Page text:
Self-realisation is the last uncovering of the knowing. Before that, jijivisha and jijnasa have to go on till the individuals know themselves
Desires drive human beings to action. It is the desire that propels a person to make or mar something. These desires come in varied hues and forms. The desire to live on is called jijivisha in Sanskrit. To live on, one needs food, clothing, and shelter. However, a life that does not look upwards to an ideal soon becomes enveloped by existential angst that makes one as hollow as an air pipe, from either end of which issue mere empty guffaws. Since no greatness is found in such a life, the person projects as great, the very basic needs of sustenance, food, clothing, and shelter. To merely survive becomes a great accomplishment. To breathe becomes a marvel.
To merely live on is not even a challenge; any living being does so. To lead a life in pursuit of higher and higher ideals is indeed a tall order. To live such a life, one’s ideas about truth, nature, and other things need to evolve constantly. This is brought about by the faculty of jijnasa, the desire to know. An insatiable desire for knowledge, knowledge that liberates, leads one to effortlessly evolve, scaling greater and greater heights of morality, unselfishness, and spiritual accomplishments that have their external result in the welfare of human beings.
A spiritually illumined person always possesses this jijnasa, and the very presence of such a soul benefits those who come in contact with that person. The Vedas, the basic scriptures of Sanatana Dharma, have this vision of knowledge. This process of knowing is not something that leads one to acquiring what one does not have to begin with, but it is a systematic process of unfolding one’s own being leading to the realisation that all knowledge is within and therefore was always within oneself from the beginning.
Knowledge and Wisdom
Upanishads, the knowledge section of the Vedas, poignantly present this ethos of knowing. According to the Vedas, to know that there is nothing to know through the medium of sense organs is the ultimate knowledge. Any knowledge that takes one to this ultimate truth is true knowledge, while others are not. In the famous anecdote from the Chhandogya Upanishad, Rishi Uddalaka tells his son Shvetaketu that true wisdom makes one speechless as it cannot be expressed. And so, the true knower is silent whereas the ignorant is caught up in the mire of words. Uddalaka further says that arrogance is not a virtue of wisdom but a sign of ignorance.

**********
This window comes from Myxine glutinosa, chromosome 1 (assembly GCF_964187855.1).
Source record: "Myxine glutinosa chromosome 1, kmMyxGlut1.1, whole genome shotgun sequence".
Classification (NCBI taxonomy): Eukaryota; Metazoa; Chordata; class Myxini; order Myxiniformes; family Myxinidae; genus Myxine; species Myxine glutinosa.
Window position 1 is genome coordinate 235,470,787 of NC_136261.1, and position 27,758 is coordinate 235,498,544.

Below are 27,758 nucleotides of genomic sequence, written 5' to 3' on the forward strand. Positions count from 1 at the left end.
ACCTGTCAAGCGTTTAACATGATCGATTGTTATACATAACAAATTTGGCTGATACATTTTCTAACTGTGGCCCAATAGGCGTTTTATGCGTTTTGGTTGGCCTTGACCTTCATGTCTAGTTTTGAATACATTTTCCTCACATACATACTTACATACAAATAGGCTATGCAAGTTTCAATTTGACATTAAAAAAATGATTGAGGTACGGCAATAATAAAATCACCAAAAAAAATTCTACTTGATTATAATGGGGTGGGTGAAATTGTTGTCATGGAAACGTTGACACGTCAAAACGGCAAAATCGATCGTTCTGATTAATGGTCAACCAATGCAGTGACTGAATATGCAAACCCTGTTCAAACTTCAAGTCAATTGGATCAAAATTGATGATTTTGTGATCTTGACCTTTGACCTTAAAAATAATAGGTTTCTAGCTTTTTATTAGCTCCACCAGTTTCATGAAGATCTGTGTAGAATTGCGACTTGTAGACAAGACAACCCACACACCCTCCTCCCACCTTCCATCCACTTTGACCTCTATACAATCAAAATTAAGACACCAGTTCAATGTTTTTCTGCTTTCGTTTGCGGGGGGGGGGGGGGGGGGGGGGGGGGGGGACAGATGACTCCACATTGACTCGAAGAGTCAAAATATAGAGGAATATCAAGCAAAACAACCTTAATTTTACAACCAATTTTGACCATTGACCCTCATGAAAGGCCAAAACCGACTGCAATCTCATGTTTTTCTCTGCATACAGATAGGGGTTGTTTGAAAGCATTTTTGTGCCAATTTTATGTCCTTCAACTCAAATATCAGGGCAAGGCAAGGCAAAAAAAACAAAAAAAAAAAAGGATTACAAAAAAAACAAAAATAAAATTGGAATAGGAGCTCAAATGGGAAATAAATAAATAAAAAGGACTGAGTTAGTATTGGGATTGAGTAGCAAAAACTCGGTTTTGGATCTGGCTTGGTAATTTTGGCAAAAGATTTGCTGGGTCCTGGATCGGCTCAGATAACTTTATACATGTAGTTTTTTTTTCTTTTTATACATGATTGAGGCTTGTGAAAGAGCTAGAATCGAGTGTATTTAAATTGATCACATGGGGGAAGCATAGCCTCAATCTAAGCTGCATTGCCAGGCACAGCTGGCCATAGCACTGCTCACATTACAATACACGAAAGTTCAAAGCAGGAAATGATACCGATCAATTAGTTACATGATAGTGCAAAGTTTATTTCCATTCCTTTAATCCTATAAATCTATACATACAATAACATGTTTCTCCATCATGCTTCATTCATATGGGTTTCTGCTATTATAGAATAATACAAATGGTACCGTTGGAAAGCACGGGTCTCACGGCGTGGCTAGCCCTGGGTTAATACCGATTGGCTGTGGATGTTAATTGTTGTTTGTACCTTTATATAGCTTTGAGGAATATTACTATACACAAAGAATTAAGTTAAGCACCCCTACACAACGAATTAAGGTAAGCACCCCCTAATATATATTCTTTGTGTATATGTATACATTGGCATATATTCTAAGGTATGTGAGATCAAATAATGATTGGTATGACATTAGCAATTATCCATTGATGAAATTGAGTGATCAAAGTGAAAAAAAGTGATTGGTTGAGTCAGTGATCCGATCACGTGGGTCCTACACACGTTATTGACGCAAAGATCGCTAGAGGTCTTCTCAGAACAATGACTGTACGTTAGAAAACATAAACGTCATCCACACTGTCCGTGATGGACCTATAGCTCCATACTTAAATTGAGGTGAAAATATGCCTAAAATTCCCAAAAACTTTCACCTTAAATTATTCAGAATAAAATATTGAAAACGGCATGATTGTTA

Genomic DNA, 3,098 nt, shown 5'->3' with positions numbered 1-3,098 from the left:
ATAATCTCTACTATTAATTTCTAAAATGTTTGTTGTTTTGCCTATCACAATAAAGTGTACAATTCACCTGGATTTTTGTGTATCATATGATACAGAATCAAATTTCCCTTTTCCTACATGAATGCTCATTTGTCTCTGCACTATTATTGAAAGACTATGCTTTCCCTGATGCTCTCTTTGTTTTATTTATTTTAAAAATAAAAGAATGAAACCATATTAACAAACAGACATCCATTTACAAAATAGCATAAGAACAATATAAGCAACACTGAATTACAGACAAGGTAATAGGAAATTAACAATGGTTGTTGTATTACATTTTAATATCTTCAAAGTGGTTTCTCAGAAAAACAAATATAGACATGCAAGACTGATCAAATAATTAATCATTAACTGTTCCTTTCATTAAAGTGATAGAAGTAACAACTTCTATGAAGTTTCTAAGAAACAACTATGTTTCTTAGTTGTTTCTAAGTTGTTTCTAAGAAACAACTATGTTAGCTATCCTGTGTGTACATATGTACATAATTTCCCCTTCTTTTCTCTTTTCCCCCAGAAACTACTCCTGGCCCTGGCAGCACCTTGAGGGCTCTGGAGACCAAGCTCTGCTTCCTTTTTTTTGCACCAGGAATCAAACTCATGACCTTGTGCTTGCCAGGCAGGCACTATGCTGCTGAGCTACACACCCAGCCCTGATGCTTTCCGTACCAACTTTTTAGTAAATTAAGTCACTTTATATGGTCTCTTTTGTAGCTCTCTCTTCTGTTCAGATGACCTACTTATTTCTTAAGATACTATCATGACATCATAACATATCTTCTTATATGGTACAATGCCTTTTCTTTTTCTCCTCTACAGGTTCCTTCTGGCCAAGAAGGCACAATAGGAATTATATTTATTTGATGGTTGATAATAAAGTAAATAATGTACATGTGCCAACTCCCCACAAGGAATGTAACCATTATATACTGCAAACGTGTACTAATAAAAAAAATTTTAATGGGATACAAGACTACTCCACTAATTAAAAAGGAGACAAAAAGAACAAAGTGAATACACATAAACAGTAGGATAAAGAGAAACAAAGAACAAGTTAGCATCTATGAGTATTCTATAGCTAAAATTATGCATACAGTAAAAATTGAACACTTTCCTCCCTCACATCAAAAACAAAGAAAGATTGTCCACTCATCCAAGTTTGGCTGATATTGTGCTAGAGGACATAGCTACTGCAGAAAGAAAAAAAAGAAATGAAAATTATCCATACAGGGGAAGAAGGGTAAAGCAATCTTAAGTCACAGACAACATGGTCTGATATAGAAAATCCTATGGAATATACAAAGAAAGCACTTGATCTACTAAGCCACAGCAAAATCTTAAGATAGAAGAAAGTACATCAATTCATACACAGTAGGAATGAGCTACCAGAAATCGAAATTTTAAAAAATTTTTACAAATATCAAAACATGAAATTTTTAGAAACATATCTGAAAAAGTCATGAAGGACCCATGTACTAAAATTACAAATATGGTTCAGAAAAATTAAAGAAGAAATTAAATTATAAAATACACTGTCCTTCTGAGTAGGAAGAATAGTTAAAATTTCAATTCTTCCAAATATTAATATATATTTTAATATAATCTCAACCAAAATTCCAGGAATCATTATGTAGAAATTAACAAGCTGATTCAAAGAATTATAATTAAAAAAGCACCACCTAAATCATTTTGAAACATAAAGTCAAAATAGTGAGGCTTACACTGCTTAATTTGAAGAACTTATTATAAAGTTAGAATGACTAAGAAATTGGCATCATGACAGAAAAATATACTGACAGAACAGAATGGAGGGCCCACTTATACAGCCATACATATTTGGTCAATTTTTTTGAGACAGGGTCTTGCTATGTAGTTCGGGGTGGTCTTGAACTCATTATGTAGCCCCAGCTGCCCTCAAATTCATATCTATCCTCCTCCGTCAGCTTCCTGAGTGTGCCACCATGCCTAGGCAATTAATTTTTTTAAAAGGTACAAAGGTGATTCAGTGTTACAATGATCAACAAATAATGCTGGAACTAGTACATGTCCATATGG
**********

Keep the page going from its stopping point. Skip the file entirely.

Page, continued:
Jijnasa or the quest for knowledge takes a course that is determined by one’s value systems. If one is obsessed with wars, one would like to know about weapons
Humility characterises wisdom. He asks Shvetaketu to try to know that ‘knowing which, the unheard is heard, the unseen is seen, and the unknowable is known’. It is towards this paradoxical understanding that the Vedas lead us. The whole exercise of knowing is to go beyond the paradigm of knowledge that involves the triad of the knower, the known, and the process of knowing. This process of knowing the unknowable is accomplished using instruments that are all material—the sense organs and the mind. Uddalaka shows Shvetaketu how the mind merely matters, by not feeding him for sixteen days, at the end of which Shvetaketu is unable to conceive any thought whatsoever
What kind of knowledge is to be sought after according to the Vedic tradition? Is there any source of knowledge that has to be preferred over the others? What are the conditions that a source of knowledge has to meet before one can get knowledge from that source? The universality of the Vedas can be well understood by the famous Rig Veda statement, ‘Aa no Bhadra kratavo yantu Vishwanath; let noble thoughts come to us from all directions’. Here, the source of knowledge is a matter of least importance. There is no hierarchy of knowledge systems in the Vedas.
The famous imagery of the Dakshinamurti Stotra, where the guru is young, and the disciple is older, gives a backseat to the conventional hierarchical understanding of seniority, and places known as the only ground for merit. In the Vedic society, the order in which respect was accorded to a person, went in the descending order of the spiritually wise, the intellectually wise, the guru of the king, the king, the teacher, the army, and the rest. When a person was respected based on qualities, the order of respect went in the descending order from one having wisdom, one having wealth, one having power, and finally, one who is older. So, age was the last factor based on which a person was respected, knowledge being the first. Knowledge by itself was considered the solution.
Who could seek the knowledge offered by the Vedic tradition? The catholicity of the Vedas is seen in this aspect also. In the Chhandogya Upanishad, we find the story of Satyakama Jabala. As a boy, he has this insatiable desire for knowledge, and in search of it, he approaches Rishi Haridrumata Gautama and prays to him to accept him as a disciple. The Rishi wants to know Satyakama’s ancestry. Satyakama, not knowing an answer to this, goes to his home and asks his mother who his father was. She replies that since she had served many men, she too does not know who his father is. Satyakama returns to Rishi Gautama and repeats what he had heard from his mother. Hearing this, the rishi is pleased with Satyakama’s honesty and tells him that such great honesty is the defining character of a brahmana. By this logic, Satyakama was a brahmana, and so was entitled to be Rishi Gautama’s disciple. This incident shows without a doubt that the criteria for determining one’s varna, caste, was one’s qualities and actions.
Jijnasa or the quest for knowledge takes a course that is determined by one’s value systems. If one is obsessed with wars, one would like to know about weapons. If one is concerned with treating patients, one would be interested in medicine.